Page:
Compassion doesn’t exist in sharp contrast to reason. Softness, nourishment, and care are markers of resilience. And there is often nothing “soft” about women’s connection to the environment. The act of foraging food or collecting water is back-breaking work. With the climate crisis and accelerated mining, women are the ones who walk the many extra kilometers to fetch water. These narratives are left out when talking of women’s activism in favor of tree-hugging stereotypes.
As with anything patriarchy associates with women, their environmental activism too is dismissed. Marine biologist and conservationist Rachel Carson was called “vengeful,” “hysterical,” and a “witch” for taking on the pesticide lobby in the U.S. In India, Adivasi women who participated in environmental movements were swiftly branded as “witches” to delegitimize their role.
Or think of Greta Thunberg, who, after being named TIME Magazine’s Person Of the Year, was told to “chill” by President Donald Trump. The “hysterical woman” trope keeps activists from being taken seriously. Their labor is ignored, knowledge devalued, and identity compromised.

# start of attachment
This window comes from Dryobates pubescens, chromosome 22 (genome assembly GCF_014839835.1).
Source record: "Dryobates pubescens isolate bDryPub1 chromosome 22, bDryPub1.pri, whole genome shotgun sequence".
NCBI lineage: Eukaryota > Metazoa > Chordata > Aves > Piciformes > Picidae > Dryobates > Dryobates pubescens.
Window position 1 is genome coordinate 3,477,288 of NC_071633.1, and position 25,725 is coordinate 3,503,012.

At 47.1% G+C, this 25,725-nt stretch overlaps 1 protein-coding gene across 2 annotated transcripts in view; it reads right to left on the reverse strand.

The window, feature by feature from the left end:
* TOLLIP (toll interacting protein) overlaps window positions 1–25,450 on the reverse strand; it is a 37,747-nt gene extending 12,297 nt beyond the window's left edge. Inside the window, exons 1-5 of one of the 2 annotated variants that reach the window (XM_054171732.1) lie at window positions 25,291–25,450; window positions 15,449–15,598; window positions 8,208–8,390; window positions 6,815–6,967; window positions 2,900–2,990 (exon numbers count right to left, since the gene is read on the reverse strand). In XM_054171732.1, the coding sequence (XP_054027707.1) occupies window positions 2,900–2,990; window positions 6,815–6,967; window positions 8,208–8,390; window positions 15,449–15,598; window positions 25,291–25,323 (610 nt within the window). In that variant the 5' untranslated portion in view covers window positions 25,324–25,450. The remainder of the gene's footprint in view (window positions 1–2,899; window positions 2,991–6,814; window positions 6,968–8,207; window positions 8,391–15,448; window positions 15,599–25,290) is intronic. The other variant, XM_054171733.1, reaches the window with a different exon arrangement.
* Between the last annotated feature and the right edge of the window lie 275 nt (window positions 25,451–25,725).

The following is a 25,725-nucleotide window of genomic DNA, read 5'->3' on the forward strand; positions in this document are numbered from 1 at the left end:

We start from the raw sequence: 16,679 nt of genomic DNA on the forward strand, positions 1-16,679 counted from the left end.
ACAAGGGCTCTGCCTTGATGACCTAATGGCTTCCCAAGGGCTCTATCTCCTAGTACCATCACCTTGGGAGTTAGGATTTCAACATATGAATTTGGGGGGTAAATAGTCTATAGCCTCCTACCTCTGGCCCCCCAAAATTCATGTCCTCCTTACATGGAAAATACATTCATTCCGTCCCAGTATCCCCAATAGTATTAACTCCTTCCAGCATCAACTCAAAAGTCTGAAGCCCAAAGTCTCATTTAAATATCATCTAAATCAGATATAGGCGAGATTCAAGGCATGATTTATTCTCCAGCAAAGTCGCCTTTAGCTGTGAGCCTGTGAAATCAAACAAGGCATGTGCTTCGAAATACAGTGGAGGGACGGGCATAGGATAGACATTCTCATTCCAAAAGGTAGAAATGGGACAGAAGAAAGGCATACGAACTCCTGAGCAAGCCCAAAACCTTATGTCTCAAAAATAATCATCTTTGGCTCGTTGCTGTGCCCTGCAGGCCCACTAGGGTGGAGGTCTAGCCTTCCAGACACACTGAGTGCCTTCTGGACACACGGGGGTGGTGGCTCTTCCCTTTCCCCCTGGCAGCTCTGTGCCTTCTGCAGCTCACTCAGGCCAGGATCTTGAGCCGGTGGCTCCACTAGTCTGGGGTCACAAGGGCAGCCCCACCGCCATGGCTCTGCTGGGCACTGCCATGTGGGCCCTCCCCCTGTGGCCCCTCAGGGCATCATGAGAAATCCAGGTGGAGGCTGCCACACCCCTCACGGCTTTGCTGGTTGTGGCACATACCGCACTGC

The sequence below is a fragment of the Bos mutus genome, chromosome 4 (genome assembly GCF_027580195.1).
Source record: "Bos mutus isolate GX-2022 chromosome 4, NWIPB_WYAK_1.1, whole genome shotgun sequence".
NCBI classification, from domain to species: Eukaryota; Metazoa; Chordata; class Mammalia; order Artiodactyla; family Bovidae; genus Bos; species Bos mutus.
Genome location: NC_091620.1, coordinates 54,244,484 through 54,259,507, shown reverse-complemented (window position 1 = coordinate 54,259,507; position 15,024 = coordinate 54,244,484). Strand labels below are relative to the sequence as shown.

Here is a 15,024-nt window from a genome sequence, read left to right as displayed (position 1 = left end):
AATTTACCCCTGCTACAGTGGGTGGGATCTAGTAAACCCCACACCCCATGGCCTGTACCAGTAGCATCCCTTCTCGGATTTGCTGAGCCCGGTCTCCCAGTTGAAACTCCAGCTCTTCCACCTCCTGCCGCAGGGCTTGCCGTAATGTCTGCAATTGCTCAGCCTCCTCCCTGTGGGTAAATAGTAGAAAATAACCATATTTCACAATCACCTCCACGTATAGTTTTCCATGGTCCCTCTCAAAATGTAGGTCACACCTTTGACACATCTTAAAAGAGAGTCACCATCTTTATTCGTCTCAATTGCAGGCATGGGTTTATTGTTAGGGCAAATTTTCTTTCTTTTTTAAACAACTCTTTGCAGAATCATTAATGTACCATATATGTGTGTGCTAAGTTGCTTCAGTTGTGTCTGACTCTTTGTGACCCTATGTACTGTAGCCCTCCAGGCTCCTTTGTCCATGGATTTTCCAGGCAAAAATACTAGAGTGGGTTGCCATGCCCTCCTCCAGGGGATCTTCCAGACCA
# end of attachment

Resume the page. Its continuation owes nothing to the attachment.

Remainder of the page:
A typical example is an exchange in the biographical movie Erin Brockovich, where Julia Roberts plays the American environmentalist who took on an American company contaminating drinking water in California. She’s chided for taking her activism “too personally.” To which, Brokovich answers, “Not personal? That is my time, my sweat, and my time away from my kids — if that’s not personal, I don’t know what is.”
People are losing homes, being denied livelihood and survival, safety and security — these are profound matters. Their activism meanders through shelter, livelihood, stability, and identity.
Women are expected to be activists but not decision-makers
Women have been anchored to narratives of local environmental activism, a resistance against both natural exploitation and patriarchal notions. Despite this and the fact that women are the most vulnerable to climate degradation, they are systemically left out of official climate conversation.